Degree and Class Year
Job Title, Organization
What three words would you use to describe L&C?
What made you want to come to Lewis & Clark?
My requirements when choosing an undergraduate program were academic rigor, ideal location, and a feeling of being at home on campus (and specifically within the soccer team). I found all of those things and more at L&C!
What have you been doing since graduation?
After graduation, I took a much-needed gap year. During this time, I worked as a physical therapy aide, took a few additional prerequisite courses online, and applied for graduate school. In spring of 2021, I was accepted into my top choice school, Pacific University’s Occupational Therapy program, and started attending classes full-time again in the fall of that same year. It is a three-year program, so I have just completed the first two years and will soon be moving on to the clinical portion of my education. This will involve fieldwork rotations with practicing occupational therapists and a culminating doctoral capstone project.
How did Lewis & Clark prepare you for graduate school?
The brilliant and supportive professors at L&C prepared me for the rigor of graduate school. The heavy workload is still tough to balance, but I’m confident that my academic experiences at L&C prepared me to not only manage it, but excel academically as well. L&C professors design their courses with the intention of creating high-level critical thinkers and time managers. They also teach invaluable skills such as professional and academic writing, research methodology, research appraisal, etc.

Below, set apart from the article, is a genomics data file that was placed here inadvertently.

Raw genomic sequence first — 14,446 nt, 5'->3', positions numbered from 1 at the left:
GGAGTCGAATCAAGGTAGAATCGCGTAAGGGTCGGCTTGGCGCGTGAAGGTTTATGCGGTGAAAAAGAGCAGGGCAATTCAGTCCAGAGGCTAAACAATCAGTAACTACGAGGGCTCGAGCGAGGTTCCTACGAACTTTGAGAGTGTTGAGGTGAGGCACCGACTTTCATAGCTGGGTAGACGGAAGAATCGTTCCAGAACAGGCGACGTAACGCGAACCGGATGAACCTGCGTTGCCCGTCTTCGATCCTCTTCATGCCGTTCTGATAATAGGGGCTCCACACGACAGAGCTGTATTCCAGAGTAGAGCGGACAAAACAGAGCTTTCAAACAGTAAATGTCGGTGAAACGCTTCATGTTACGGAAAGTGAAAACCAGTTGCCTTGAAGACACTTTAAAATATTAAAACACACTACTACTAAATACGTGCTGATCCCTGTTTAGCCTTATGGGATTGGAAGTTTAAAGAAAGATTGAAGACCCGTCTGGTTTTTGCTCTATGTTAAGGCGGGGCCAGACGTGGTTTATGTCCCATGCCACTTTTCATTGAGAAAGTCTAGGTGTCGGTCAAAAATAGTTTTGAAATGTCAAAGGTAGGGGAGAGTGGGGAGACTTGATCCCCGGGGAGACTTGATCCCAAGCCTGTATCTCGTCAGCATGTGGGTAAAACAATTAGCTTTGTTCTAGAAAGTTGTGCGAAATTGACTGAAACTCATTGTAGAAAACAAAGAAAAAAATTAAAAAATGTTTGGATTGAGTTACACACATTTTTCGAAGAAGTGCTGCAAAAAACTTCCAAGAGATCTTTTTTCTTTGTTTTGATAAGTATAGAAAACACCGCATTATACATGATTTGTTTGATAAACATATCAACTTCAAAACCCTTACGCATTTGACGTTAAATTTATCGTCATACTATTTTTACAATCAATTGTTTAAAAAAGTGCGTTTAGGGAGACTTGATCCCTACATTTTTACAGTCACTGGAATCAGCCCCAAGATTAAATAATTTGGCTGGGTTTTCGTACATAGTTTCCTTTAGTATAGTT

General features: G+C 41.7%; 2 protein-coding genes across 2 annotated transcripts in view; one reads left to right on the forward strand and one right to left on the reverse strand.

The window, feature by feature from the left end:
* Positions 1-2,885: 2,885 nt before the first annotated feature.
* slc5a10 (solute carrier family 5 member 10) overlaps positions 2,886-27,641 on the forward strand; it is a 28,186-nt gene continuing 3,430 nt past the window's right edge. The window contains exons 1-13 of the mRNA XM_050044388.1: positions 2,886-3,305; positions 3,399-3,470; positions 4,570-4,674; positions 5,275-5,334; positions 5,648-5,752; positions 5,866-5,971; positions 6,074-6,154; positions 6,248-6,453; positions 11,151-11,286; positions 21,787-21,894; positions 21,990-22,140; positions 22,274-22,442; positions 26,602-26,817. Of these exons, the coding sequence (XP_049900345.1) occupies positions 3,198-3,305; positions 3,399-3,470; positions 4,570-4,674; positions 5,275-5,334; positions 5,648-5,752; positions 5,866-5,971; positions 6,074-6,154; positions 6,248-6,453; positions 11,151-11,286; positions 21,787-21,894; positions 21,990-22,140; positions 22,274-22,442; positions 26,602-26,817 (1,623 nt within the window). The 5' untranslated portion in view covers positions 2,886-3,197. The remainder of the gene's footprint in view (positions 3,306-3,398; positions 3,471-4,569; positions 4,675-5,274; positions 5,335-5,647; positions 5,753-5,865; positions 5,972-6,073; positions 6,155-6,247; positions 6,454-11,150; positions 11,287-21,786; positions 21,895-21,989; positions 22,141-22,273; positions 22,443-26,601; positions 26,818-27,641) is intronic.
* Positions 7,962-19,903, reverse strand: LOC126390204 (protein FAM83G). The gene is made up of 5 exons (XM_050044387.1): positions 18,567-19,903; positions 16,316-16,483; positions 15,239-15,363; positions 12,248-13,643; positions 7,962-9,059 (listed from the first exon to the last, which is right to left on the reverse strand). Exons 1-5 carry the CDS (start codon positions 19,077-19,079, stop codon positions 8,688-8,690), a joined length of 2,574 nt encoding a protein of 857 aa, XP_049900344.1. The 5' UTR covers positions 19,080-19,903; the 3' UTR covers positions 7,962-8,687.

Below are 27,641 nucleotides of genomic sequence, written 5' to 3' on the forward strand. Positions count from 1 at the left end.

What would you say is the most important thing you learned at Lewis & Clark?
Although I learned so much crucial knowledge from L&C academics, I think the most important thing I learned at L&C was how to be a leader and manage conflict within a team through collegiate athletics.
Why did you major in Psychology?
I majored in psychology because I fell in love with the subject in high school. I find human behavior so incredibly fascinating, and I thought for a while that I wanted to become a clinical psychologist because of my aspiration to go into a helping profession.
If applicable, why did you minor in Neuroscience?
I picked up a minor in neuroscience during my sophomore year after I learned about introductory human brain function in the early courses of the psychology track. Connecting biological and chemical occurrences within the brain to the components of human behavior that I already found so interesting felt groundbreaking and I just wanted more of it!
How do you stay connected to Lewis & Clark as an alum?
The fact that I still live in Portland has made this a lot easier for me. I play in annual alumni soccer games, I attend several soccer games in the fall, and I make an appearance at as many alumni events as I can.
How do you describe the liberal arts?
Liberal arts, to me, is an approach to education which aims to create well-rounded, balanced, and engaged students. It was a privilege to learn psychology and neuroscience alongside philosophy, language, cultural studies, performing arts, etc. I believe this exposure to a wide range of subjects has given me a much more holistic perspective of the world.
Where did you find your community on campus?
Athletics! The student-athlete community is so strong and so supportive. It was a wonderful thing to be a part of.